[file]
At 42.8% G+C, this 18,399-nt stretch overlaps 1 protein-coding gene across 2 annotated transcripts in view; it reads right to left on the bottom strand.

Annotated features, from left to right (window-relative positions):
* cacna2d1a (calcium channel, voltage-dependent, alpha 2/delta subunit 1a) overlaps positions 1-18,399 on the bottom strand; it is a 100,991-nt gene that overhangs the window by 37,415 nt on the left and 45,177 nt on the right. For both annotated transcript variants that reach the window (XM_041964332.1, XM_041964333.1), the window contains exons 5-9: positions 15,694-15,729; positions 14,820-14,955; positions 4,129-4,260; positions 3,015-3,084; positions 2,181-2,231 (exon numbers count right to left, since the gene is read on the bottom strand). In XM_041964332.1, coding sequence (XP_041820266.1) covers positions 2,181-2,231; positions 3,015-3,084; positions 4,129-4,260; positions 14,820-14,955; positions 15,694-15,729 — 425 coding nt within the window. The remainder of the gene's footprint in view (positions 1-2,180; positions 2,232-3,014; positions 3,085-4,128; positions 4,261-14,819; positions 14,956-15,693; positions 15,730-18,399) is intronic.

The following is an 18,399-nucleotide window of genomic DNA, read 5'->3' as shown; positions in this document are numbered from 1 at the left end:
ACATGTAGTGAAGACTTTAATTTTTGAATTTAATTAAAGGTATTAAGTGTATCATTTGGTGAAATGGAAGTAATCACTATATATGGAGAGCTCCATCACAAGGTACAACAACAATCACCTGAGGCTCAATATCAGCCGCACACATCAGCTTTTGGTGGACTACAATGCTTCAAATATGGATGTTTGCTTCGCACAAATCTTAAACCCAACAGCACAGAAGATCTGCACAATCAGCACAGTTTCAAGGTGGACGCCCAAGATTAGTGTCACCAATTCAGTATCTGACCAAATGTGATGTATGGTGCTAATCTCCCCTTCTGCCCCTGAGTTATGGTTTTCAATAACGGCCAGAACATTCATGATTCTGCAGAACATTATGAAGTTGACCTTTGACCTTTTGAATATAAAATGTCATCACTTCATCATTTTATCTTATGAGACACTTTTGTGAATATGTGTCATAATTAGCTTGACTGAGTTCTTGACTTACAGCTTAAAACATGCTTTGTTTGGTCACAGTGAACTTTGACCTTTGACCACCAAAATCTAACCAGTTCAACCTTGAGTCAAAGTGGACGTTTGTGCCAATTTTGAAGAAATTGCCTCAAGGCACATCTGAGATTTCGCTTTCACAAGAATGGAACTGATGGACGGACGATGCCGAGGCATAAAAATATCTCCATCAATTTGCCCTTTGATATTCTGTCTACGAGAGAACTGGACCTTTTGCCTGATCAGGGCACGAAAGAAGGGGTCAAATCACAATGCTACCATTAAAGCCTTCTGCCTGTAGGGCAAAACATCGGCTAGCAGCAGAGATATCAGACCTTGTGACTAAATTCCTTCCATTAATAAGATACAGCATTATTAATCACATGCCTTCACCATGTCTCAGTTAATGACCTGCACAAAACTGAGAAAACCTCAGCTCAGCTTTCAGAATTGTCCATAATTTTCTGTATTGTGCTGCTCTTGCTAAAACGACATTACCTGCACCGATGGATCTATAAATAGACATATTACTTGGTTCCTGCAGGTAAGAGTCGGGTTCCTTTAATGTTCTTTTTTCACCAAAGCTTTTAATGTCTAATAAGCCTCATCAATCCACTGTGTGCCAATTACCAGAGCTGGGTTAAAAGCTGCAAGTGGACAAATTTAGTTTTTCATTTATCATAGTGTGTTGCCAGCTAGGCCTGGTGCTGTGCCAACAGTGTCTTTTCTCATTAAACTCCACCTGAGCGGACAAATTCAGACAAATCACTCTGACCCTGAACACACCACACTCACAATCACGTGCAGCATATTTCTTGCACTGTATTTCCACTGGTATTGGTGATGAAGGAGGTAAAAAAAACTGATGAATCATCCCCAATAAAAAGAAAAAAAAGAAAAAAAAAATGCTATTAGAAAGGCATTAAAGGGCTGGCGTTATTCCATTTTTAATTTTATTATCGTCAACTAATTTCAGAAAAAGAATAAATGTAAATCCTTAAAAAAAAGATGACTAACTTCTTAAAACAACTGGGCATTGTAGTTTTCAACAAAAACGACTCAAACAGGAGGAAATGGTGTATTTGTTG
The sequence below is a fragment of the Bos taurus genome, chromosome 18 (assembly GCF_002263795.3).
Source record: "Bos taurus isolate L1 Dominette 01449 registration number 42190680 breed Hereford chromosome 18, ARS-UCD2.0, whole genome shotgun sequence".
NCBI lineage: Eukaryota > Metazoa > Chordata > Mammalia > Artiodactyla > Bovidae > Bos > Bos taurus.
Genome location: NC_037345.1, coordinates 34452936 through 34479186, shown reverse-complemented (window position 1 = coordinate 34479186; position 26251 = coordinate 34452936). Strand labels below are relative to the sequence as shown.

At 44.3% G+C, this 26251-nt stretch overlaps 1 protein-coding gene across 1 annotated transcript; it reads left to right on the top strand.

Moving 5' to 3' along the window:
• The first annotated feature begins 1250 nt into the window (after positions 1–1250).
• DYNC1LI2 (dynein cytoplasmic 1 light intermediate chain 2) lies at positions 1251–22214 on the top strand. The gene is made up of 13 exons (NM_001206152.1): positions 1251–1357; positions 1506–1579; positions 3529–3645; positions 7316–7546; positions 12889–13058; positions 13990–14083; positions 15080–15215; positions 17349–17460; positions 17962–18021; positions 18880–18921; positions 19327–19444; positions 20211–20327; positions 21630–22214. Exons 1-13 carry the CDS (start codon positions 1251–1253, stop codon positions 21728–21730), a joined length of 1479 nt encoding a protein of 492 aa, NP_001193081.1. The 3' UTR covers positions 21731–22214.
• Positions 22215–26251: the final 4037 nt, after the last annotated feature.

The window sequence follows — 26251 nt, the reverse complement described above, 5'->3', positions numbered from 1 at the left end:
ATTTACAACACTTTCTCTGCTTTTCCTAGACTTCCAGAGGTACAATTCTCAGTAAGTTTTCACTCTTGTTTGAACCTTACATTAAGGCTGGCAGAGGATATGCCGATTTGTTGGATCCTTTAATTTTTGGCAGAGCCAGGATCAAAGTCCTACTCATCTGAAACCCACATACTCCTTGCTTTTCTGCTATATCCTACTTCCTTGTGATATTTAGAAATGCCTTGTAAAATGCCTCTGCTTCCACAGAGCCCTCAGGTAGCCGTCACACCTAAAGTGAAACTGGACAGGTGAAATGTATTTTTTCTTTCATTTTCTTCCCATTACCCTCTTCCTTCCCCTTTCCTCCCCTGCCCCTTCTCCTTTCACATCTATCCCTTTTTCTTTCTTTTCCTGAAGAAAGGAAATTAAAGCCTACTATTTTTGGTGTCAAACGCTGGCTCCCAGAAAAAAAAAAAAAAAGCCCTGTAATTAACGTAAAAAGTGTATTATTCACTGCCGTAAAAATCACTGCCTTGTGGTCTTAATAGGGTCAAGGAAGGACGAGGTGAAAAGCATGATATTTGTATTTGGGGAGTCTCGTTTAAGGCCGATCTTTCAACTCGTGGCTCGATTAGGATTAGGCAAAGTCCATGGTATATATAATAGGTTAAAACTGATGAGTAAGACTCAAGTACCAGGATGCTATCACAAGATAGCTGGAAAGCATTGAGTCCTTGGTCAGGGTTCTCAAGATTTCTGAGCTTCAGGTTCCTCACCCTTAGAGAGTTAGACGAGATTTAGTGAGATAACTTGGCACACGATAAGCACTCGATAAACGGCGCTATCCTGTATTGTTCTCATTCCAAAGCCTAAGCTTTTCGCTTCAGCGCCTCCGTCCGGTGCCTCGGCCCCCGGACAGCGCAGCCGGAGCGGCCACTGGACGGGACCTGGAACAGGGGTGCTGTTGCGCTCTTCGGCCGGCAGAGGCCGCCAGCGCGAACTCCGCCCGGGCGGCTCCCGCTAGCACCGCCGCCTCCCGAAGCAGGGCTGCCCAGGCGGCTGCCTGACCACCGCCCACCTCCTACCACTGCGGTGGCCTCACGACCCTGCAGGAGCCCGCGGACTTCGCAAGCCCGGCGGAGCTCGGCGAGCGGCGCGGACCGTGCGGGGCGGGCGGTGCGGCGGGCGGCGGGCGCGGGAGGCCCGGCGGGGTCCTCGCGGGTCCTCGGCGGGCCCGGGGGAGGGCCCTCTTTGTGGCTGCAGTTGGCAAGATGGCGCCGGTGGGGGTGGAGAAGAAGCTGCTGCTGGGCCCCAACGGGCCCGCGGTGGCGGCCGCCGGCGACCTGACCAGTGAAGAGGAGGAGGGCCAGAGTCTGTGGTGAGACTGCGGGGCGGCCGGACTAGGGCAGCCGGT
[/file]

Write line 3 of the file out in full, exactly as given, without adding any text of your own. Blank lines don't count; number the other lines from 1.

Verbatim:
* cacna2d1a (calcium channel, voltage-dependent, alpha 2/delta subunit 1a) overlaps positions 1-18,399 on the bottom strand; it is a 100,991-nt gene that overhangs the window by 37,415 nt on the left and 45,177 nt on the right. For both annotated transcript variants that reach the window (XM_041964332.1, XM_041964333.1), the window contains exons 5-9: positions 15,694-15,729; positions 14,820-14,955; positions 4,129-4,260; positions 3,015-3,084; positions 2,181-2,231 (exon numbers count right to left, since the gene is read on the bottom strand). In XM_041964332.1, coding sequence (XP_041820266.1) covers positions 2,181-2,231; positions 3,015-3,084; positions 4,129-4,260; positions 14,820-14,955; positions 15,694-15,729 — 425 coding nt within the window. The remainder of the gene's footprint in view (positions 1-2,180; positions 2,232-3,014; positions 3,085-4,128; positions 4,261-14,819; positions 14,956-15,693; positions 15,730-18,399) is intronic.